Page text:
My Mom Used to Love Bluebirds


My mom used to love bluebirds, I always remember that, with love, about her.

I have a little glass bluebird she kept in her windowsill.

My grandparents were Kansas farmers and went every Sunday to a little Methodist church called Grandview about seven miles down the road, except for the rare Sabbath when the summer harvest took priority. I am sure God understood. I remember, so fondly, the distinctive smell of Jergen’s lotion which my Grandma would work into her hands before leaving for worship, where Grandpa would always bellow, it seemed to my young ears, the Old Rugged Cross, or about come, come, coming to the church in the wildwood.

I remember the masculine smell of my Grandpa’s cigar as he would drive his old truck to weigh a load of wheat. I can almost catch a whiff of the scholarly smoke wafting from my Dad’s pipe, the pipe he used to strategically fill while weighing questions from students and waved for emphasis or to make a point. These extensions – pipe and cigar, and everything associated with them– are part of the multi-dimensional pictures I carry in my mind for Dad and Grandpa.

Since I’m on the topic of smell, the fragrance of the farm still brings back fond memories.  The distinctive odor of a horse – Sandy was the name of the one I remember best – patiently being saddled up; the crackling air on a winter morning, hay or steaming ensilage filling the bed of our truck headed out to feed hungry cattle; encountering the dust you stirred up in the field going one way after you turn the tractor around to head the other way.  I remember the smell of holding a roman candle on the Fourth of July, something I would never do these days, but indelible in my memory nonetheless.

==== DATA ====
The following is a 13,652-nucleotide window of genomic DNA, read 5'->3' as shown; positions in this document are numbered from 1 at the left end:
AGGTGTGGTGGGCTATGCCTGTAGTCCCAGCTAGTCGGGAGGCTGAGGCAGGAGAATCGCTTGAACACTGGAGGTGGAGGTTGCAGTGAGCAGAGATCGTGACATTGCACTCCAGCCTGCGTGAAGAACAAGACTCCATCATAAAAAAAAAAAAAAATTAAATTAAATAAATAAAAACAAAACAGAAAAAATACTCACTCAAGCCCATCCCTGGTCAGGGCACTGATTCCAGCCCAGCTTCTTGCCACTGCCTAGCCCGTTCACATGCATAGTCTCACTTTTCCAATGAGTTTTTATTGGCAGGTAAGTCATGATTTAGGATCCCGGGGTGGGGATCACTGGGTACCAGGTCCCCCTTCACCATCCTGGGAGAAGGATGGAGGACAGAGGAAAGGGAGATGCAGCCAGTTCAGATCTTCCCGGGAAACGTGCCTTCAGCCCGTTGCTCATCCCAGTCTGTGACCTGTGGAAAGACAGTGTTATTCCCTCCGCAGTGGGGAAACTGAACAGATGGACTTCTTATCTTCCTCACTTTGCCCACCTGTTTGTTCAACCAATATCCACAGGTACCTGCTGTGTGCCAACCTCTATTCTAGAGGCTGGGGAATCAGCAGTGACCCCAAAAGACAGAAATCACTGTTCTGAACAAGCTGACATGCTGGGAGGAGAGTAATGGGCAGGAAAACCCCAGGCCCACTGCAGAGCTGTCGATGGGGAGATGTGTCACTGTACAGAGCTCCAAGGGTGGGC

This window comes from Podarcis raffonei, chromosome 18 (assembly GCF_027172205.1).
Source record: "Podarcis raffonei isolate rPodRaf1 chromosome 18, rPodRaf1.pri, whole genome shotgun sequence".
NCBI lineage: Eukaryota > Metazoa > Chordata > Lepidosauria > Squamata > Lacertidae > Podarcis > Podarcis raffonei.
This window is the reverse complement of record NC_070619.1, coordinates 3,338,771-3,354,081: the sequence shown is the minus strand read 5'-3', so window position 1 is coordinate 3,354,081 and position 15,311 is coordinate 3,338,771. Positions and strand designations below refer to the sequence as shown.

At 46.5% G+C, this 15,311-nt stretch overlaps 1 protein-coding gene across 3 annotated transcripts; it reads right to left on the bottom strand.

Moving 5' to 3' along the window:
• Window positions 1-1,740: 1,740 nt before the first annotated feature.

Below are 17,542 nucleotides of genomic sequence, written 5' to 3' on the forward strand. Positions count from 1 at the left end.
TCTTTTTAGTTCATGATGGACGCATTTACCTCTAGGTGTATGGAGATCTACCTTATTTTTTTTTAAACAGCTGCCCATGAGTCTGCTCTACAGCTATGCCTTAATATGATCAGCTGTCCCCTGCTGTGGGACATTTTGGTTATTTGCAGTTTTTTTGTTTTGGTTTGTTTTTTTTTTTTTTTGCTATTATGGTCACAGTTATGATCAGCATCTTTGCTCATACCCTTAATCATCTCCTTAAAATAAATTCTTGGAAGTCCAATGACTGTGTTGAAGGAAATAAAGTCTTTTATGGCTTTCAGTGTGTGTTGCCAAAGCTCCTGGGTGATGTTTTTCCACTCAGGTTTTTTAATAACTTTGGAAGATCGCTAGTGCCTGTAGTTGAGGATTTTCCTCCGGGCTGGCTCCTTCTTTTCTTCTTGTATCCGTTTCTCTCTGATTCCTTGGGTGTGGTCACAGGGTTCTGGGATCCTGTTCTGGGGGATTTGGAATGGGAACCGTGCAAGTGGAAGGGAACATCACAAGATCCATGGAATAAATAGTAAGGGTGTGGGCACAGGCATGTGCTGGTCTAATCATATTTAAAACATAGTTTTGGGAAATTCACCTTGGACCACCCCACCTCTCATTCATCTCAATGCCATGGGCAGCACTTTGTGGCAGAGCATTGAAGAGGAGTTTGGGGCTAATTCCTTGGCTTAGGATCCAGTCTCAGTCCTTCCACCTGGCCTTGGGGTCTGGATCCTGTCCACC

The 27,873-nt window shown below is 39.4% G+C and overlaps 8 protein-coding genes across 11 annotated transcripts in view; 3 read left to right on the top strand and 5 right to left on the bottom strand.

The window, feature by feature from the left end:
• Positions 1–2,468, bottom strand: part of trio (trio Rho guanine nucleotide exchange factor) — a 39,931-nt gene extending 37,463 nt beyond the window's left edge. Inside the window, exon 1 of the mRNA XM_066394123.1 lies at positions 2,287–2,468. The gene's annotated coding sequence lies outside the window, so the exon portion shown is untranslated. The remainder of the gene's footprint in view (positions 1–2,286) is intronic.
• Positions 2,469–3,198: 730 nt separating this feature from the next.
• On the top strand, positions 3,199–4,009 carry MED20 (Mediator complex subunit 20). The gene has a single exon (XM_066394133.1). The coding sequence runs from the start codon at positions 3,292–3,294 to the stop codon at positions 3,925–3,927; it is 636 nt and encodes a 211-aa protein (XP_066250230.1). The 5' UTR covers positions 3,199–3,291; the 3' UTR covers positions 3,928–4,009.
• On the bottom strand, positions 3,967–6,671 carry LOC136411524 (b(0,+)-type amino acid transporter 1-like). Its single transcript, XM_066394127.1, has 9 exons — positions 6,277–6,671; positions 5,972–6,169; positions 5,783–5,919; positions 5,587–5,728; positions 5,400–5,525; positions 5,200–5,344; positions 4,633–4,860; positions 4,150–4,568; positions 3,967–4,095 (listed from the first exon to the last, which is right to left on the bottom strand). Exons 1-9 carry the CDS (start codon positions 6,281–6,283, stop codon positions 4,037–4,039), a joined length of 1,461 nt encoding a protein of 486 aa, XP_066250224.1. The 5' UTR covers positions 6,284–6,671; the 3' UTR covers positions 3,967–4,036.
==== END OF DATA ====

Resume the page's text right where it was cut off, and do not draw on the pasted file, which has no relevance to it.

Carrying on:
My mom used to love bluebirds, I always remember that, with love, about her.

I have a little glass bluebird she kept in her windowsill.

Funny what memories we almost viscerally hold onto while others, even from a day or week before, fade to nothing.  Funny what knickknacks remain treasures, as more substantial possessions come and go.

The little things often seem just so ordinary at the time.

But they weren’t, and they aren’t.


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